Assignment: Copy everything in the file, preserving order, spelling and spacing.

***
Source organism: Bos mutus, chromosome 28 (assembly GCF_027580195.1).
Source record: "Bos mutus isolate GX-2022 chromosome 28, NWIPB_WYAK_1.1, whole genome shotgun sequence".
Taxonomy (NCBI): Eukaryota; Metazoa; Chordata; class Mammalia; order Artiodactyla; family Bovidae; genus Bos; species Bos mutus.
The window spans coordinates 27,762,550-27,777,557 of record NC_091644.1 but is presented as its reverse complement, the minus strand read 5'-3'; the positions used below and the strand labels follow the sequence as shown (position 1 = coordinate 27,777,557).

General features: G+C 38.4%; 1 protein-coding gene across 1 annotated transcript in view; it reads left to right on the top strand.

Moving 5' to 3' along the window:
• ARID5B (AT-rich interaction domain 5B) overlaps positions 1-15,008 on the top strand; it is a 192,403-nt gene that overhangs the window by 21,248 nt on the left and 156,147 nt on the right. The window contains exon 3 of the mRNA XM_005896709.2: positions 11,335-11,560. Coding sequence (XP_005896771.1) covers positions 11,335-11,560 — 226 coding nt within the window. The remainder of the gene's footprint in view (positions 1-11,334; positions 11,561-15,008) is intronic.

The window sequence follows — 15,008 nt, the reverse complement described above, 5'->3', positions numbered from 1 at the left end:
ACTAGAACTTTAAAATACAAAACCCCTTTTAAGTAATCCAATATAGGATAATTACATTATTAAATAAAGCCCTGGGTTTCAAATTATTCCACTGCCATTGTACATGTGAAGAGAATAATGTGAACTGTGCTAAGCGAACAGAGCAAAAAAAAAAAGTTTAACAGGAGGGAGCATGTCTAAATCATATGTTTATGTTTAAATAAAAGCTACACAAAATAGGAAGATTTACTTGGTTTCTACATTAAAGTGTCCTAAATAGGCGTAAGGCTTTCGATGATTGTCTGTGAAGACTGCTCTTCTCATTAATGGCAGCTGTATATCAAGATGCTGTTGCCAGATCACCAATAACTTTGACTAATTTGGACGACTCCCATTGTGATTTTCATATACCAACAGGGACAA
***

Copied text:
Source organism: Bos mutus, chromosome 28 (assembly GCF_027580195.1).
Source record: "Bos mutus isolate GX-2022 chromosome 28, NWIPB_WYAK_1.1, whole genome shotgun sequence".
Taxonomy (NCBI): Eukaryota; Metazoa; Chordata; class Mammalia; order Artiodactyla; family Bovidae; genus Bos; species Bos mutus.
The window spans coordinates 27,762,550-27,777,557 of record NC_091644.1 but is presented as its reverse complement, the minus strand read 5'-3'; the positions used below and the strand labels follow the sequence as shown (position 1 = coordinate 27,777,557).

General features: G+C 38.4%; 1 protein-coding gene across 1 annotated transcript in view; it reads left to right on the top strand.

Moving 5' to 3' along the window:
• ARID5B (AT-rich interaction domain 5B) overlaps positions 1-15,008 on the top strand; it is a 192,403-nt gene that overhangs the window by 21,248 nt on the left and 156,147 nt on the right. The window contains exon 3 of the mRNA XM_005896709.2: positions 11,335-11,560. Coding sequence (XP_005896771.1) covers positions 11,335-11,560 — 226 coding nt within the window. The remainder of the gene's footprint in view (positions 1-11,334; positions 11,561-15,008) is intronic.

The window sequence follows — 15,008 nt, the reverse complement described above, 5'->3', positions numbered from 1 at the left end:
ACTAGAACTTTAAAATACAAAACCCCTTTTAAGTAATCCAATATAGGATAATTACATTATTAAATAAAGCCCTGGGTTTCAAATTATTCCACTGCCATTGTACATGTGAAGAGAATAATGTGAACTGTGCTAAGCGAACAGAGCAAAAAAAAAAAGTTTAACAGGAGGGAGCATGTCTAAATCATATGTTTATGTTTAAATAAAAGCTACACAAAATAGGAAGATTTACTTGGTTTCTACATTAAAGTGTCCTAAATAGGCGTAAGGCTTTCGATGATTGTCTGTGAAGACTGCTCTTCTCATTAATGGCAGCTGTATATCAAGATGCTGTTGCCAGATCACCAATAACTTTGACTAATTTGGACGACTCCCATTGTGATTTTCATATACCAACAGGGACAA